If there's one thing managers of various businesses within CRH have learned under chief executive Albert Manifold, it's not to get too comfortable.
In his almost eight years in charge of the Iseq behemoth, Manifold may have continued the building materials giant’s acquisitive streak – spending the equivalent of $17.6 billion (€15.6 billion) on deals.
But he’s also been ruthless with his red pen, raising $8.4 billion over the same period selling businesses that were no longer delivering the required returns or growth potential, or otherwise not justifying continued existence within the group.
It came as little surprise, therefore, to some followers of the group when it was reported this week that Manifold has hired advisers to find suitors for its North American glass building products unit, Oldcastle Building Envelope, with a mooted price tag of $3 billion-plus.
The unit, which makes glass building products for projects ranging from storefronts and building entrances to skylights, has proven to be a solid business that’s made plenty of money for CRH over the years, despite sales and earnings being dented in 2020 as Covid hit non-residential construction. More recently, it’s had to contend with a spike in aluminium prices as a reopening of the global economy has unleashed the spectre of inflation.
CRH, of course, takes a long-term view and would look through these temporary issues.
But the group’s disposals in recent years of its US and European building products distribution units – simplifying the group and creating a more digestible story for investors around roadbuilding, infrastructure and building products – means that the Oldcastle Building Envelope business has stood out as more of an outlier.
“CRH is always focused on what creates most long-term value for shareholders. It is that light that the recent speculation should be viewed,” said David O’Brien, an analyst with Goodbody Stockbrokers.
CRH's shares spiked last month when it revealed that its earnings before interest, tax and deprecation (ebitda) margin had widened by 0.5 percentage points in the first nine months of the year, to 17.1 per cent, defying a trend that has seen industry margins contract in recent times in Europe and North America amid rising energy, raw material and labour costs.
But, for Manifold, anyone who had been keeping track of the group’s transformation over the past decade – from a company that operated under the maxim of turning “big rocks into small rocks” – shouldn’t have been surprised.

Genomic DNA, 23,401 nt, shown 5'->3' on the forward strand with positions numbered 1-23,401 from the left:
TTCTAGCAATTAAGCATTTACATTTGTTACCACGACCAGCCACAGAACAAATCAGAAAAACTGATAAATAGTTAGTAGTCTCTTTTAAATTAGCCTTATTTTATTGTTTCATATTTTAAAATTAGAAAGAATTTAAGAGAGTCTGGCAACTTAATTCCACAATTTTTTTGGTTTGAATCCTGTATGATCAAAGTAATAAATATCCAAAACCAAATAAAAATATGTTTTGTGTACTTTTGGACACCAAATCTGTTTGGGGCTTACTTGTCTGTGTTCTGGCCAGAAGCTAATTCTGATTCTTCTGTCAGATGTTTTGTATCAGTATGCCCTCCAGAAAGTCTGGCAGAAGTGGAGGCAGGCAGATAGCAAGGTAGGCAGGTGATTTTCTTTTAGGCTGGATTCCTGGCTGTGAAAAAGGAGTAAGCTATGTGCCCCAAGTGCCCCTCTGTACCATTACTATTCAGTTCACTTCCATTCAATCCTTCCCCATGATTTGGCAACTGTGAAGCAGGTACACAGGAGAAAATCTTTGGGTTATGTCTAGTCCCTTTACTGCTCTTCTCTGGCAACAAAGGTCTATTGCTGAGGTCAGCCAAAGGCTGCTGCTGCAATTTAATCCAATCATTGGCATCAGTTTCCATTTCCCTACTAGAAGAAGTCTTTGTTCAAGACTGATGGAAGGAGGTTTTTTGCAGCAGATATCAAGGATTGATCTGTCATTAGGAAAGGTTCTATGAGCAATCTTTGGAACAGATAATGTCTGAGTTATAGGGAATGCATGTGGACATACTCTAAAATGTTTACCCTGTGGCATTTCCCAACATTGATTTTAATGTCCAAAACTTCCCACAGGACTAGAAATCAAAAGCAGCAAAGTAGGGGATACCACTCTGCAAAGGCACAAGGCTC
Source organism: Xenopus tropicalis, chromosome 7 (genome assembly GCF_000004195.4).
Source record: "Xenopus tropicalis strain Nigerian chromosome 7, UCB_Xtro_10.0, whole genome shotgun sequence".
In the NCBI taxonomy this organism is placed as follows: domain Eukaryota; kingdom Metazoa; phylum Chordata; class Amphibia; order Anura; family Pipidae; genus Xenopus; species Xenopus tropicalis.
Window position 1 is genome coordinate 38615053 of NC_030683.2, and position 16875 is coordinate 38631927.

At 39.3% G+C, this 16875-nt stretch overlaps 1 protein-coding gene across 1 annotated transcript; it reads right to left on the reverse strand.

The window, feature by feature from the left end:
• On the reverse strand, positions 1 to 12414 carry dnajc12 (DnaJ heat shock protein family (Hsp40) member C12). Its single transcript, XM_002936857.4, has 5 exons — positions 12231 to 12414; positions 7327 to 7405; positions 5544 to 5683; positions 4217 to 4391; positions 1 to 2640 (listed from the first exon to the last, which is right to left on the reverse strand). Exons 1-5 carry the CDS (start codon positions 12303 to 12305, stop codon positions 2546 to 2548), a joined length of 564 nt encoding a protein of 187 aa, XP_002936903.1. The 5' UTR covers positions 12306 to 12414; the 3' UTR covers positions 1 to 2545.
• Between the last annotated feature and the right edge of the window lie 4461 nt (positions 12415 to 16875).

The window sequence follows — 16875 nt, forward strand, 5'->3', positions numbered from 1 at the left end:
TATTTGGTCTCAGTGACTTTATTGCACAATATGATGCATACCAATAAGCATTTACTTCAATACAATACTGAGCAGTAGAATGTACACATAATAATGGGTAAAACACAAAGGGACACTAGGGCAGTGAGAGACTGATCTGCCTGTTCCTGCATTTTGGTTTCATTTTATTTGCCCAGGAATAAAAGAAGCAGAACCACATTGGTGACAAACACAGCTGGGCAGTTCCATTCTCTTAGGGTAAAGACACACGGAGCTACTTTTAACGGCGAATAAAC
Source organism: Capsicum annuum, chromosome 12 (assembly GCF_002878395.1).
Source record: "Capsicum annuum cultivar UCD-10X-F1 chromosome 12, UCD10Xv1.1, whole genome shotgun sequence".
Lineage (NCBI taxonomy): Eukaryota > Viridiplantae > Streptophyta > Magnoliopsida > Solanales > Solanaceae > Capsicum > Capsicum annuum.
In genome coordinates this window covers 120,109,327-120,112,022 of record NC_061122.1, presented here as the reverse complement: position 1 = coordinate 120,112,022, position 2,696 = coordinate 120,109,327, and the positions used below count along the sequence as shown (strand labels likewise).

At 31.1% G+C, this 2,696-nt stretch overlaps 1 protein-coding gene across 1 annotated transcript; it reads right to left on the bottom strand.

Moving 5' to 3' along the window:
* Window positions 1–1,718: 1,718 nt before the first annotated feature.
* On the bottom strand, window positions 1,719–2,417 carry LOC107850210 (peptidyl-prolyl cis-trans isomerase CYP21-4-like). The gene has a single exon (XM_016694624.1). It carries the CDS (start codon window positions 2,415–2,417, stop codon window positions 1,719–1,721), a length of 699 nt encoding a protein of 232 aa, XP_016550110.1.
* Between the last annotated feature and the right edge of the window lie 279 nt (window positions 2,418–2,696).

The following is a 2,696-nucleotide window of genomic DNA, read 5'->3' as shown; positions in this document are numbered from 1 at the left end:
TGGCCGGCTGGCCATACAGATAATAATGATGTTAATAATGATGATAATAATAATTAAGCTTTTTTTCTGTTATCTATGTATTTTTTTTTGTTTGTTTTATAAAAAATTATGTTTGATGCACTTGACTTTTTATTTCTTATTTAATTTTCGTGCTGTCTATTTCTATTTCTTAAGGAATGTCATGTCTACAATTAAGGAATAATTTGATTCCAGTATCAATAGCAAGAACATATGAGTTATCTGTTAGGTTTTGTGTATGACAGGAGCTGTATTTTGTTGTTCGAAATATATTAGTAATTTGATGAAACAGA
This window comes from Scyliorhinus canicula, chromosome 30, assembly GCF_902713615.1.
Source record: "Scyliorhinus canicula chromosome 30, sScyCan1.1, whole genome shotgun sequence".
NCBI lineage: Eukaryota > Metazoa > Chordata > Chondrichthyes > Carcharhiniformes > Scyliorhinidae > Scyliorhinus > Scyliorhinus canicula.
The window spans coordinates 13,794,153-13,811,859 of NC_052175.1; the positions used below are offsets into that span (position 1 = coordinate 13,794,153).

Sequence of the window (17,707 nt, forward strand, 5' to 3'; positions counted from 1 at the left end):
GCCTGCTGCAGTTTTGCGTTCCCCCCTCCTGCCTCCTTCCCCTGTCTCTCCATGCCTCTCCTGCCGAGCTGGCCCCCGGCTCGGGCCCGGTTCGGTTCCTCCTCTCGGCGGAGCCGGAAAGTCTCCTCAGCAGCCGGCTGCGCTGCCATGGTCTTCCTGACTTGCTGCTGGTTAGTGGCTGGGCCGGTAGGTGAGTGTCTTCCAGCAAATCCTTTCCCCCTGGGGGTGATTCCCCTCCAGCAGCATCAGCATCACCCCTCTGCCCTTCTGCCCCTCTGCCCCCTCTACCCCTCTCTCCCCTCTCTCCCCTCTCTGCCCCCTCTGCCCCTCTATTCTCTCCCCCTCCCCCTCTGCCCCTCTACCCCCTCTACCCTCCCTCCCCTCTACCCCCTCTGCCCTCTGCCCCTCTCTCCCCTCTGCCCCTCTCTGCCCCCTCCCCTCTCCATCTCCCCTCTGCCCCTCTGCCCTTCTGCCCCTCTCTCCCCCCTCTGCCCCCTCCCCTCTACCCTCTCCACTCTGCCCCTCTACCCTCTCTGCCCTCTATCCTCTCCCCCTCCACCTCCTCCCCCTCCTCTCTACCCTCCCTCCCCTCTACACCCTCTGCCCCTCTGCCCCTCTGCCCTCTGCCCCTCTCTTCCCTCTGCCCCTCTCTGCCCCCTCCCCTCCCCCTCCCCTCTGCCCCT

“We don’t sell rock anymore. We sell roads. We sell the whole solution. We take the rock, we turn it into asphalt, our contractors lay it and then they maintain it,” he told analysts on a call late last month.
“We’re more of a price maker than a price taker these days. We get so much more value from supplying engineering, planning and technical expertise and design knowledge. We’re very much working in our customers’ offices these days, helping solve their [problems] with the products we manufacture… It’s more the software than the hardware that drives the value for us.”
It may be a stretch if Manifold expects the market to start applying high tech-like valuations to CRH’s stock.
But the biggest roadbuilder in North America’s steady evolution is best observed via its earnings margin, which has more than doubled to 17 per cent since Manifold took the reins.
While CRH and other building materials groups received a boost on Donald Trump’s election as US president in November 2016 amid speculation that he would prioritise a promise of more than $1 trillion in infrastructure spending, the Republican president failed to deliver.
In fairness, Manifold never got caught up in the Trump hype, seeing enough to be getting on with the five-year highways investment plan signed by Barack Obama at the tail-end of his presidency. It underpinned much of CRH's heavy spending over 2017 and 2018 on two cement businesses focused on the fast-growing population belt between Florida and Texas.
The investment appears even more judicious since Joe Biden signed a $1.2 trillion bipartisan infrastructure bill – after months of horsetrading between Democrats and Republicans.
As the largest building materials business in North America, CRH says that it is “very well-positioned” to benefit from this significant increase in infrastructural investments, not just in roads, but also in various water, power and technology infrastructure.
In Europe, CRH has been increasing its bet on central and eastern Europe, where the EU will be channelling significant infrastructure funds over the next five years. It is a top-two cement player in the Polish, Hungarian, Slovakian and Romanian markets.
Meanwhile, Swedish activist investor Cevian, which ruffled feathers in CRH headquarters when it revealed in early 2019 that it had taken a small stake and called for “far-reaching structural and operational improvements” in a group that had “become too complex”, has been keeping a lower profile of late.
And well it might. Shares in the company, already well down the road of simplifying itself before Cevian showed up, are up almost 70 per cent since then.